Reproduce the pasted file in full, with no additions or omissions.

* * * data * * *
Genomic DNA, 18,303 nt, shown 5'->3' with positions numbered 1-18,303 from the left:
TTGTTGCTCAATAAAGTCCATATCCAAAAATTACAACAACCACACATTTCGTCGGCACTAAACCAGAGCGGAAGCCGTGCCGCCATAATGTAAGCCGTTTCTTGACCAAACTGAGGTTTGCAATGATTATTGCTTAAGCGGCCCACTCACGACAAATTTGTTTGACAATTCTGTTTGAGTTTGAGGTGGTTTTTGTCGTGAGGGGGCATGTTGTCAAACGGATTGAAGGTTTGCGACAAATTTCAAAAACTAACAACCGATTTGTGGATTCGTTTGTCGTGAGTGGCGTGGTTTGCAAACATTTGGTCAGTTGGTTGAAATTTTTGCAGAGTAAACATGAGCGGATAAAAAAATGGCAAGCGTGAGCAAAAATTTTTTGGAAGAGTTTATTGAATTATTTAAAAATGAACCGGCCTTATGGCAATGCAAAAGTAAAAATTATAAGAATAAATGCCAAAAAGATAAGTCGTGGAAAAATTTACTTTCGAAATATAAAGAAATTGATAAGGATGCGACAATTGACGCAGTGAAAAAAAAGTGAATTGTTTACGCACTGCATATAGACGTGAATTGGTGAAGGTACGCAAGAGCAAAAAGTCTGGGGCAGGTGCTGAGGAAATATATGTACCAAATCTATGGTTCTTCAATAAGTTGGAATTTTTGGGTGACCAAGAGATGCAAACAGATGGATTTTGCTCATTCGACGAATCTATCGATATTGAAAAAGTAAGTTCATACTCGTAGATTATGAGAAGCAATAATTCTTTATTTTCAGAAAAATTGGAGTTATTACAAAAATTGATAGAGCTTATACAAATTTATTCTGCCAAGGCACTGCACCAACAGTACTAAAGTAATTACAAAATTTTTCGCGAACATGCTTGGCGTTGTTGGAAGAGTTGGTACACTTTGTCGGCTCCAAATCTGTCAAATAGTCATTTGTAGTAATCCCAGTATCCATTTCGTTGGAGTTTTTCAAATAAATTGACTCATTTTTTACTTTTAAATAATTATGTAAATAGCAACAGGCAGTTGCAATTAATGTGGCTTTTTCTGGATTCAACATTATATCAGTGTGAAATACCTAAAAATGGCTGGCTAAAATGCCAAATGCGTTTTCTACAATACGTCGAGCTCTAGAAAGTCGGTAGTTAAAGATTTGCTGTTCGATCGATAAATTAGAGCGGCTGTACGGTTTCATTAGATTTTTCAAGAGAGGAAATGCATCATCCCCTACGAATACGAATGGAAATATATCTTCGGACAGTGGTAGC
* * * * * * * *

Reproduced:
Genomic DNA, 18,303 nt, shown 5'->3' with positions numbered 1-18,303 from the left:
TTGTTGCTCAATAAAGTCCATATCCAAAAATTACAACAACCACACATTTCGTCGGCACTAAACCAGAGCGGAAGCCGTGCCGCCATAATGTAAGCCGTTTCTTGACCAAACTGAGGTTTGCAATGATTATTGCTTAAGCGGCCCACTCACGACAAATTTGTTTGACAATTCTGTTTGAGTTTGAGGTGGTTTTTGTCGTGAGGGGGCATGTTGTCAAACGGATTGAAGGTTTGCGACAAATTTCAAAAACTAACAACCGATTTGTGGATTCGTTTGTCGTGAGTGGCGTGGTTTGCAAACATTTGGTCAGTTGGTTGAAATTTTTGCAGAGTAAACATGAGCGGATAAAAAAATGGCAAGCGTGAGCAAAAATTTTTTGGAAGAGTTTATTGAATTATTTAAAAATGAACCGGCCTTATGGCAATGCAAAAGTAAAAATTATAAGAATAAATGCCAAAAAGATAAGTCGTGGAAAAATTTACTTTCGAAATATAAAGAAATTGATAAGGATGCGACAATTGACGCAGTGAAAAAAAAGTGAATTGTTTACGCACTGCATATAGACGTGAATTGGTGAAGGTACGCAAGAGCAAAAAGTCTGGGGCAGGTGCTGAGGAAATATATGTACCAAATCTATGGTTCTTCAATAAGTTGGAATTTTTGGGTGACCAAGAGATGCAAACAGATGGATTTTGCTCATTCGACGAATCTATCGATATTGAAAAAGTAAGTTCATACTCGTAGATTATGAGAAGCAATAATTCTTTATTTTCAGAAAAATTGGAGTTATTACAAAAATTGATAGAGCTTATACAAATTTATTCTGCCAAGGCACTGCACCAACAGTACTAAAGTAATTACAAAATTTTTCGCGAACATGCTTGGCGTTGTTGGAAGAGTTGGTACACTTTGTCGGCTCCAAATCTGTCAAATAGTCATTTGTAGTAATCCCAGTATCCATTTCGTTGGAGTTTTTCAAATAAATTGACTCATTTTTTACTTTTAAATAATTATGTAAATAGCAACAGGCAGTTGCAATTAATGTGGCTTTTTCTGGATTCAACATTATATCAGTGTGAAATACCTAAAAATGGCTGGCTAAAATGCCAAATGCGTTTTCTACAATACGTCGAGCTCTAGAAAGTCGGTAGTTAAAGATTTGCTGTTCGATCGATAAATTAGAGCGGCTGTACGGTTTCATTAGATTTTTCAAGAGAGGAAATGCATCATCCCCTACGAATACGAATGGAAATATATCTTCGGACAGTGGTAGC